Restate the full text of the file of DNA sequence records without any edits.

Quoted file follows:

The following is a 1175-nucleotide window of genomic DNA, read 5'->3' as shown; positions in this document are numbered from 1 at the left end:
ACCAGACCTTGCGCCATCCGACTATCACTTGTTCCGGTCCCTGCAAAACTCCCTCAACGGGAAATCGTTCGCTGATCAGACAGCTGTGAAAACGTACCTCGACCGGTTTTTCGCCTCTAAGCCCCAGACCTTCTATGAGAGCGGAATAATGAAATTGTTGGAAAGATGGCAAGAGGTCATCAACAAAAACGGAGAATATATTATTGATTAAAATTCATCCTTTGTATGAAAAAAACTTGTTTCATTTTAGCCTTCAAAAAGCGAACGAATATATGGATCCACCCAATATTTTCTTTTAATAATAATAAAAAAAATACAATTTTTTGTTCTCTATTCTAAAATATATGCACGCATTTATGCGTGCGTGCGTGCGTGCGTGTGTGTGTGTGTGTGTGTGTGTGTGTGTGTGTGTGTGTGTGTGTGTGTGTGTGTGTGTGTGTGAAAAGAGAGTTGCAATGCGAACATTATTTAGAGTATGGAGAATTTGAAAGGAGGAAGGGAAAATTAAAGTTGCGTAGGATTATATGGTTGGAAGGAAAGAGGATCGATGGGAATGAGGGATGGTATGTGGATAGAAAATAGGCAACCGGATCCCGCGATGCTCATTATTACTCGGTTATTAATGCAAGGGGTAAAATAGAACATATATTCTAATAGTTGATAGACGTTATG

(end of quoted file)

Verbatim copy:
The following is a 1175-nucleotide window of genomic DNA, read 5'->3' as shown; positions in this document are numbered from 1 at the left end:
ACCAGACCTTGCGCCATCCGACTATCACTTGTTCCGGTCCCTGCAAAACTCCCTCAACGGGAAATCGTTCGCTGATCAGACAGCTGTGAAAACGTACCTCGACCGGTTTTTCGCCTCTAAGCCCCAGACCTTCTATGAGAGCGGAATAATGAAATTGTTGGAAAGATGGCAAGAGGTCATCAACAAAAACGGAGAATATATTATTGATTAAAATTCATCCTTTGTATGAAAAAAACTTGTTTCATTTTAGCCTTCAAAAAGCGAACGAATATATGGATCCACCCAATATTTTCTTTTAATAATAATAAAAAAAATACAATTTTTTGTTCTCTATTCTAAAATATATGCACGCATTTATGCGTGCGTGCGTGCGTGCGTGTGTGTGTGTGTGTGTGTGTGTGTGTGTGTGTGTGTGTGTGTGTGTGTGTGTGTGTGTGTGTGAAAAGAGAGTTGCAATGCGAACATTATTTAGAGTATGGAGAATTTGAAAGGAGGAAGGGAAAATTAAAGTTGCGTAGGATTATATGGTTGGAAGGAAAGAGGATCGATGGGAATGAGGGATGGTATGTGGATAGAAAATAGGCAACCGGATCCCGCGATGCTCATTATTACTCGGTTATTAATGCAAGGGGTAAAATAGAACATATATTCTAATAGTTGATAGACGTTATG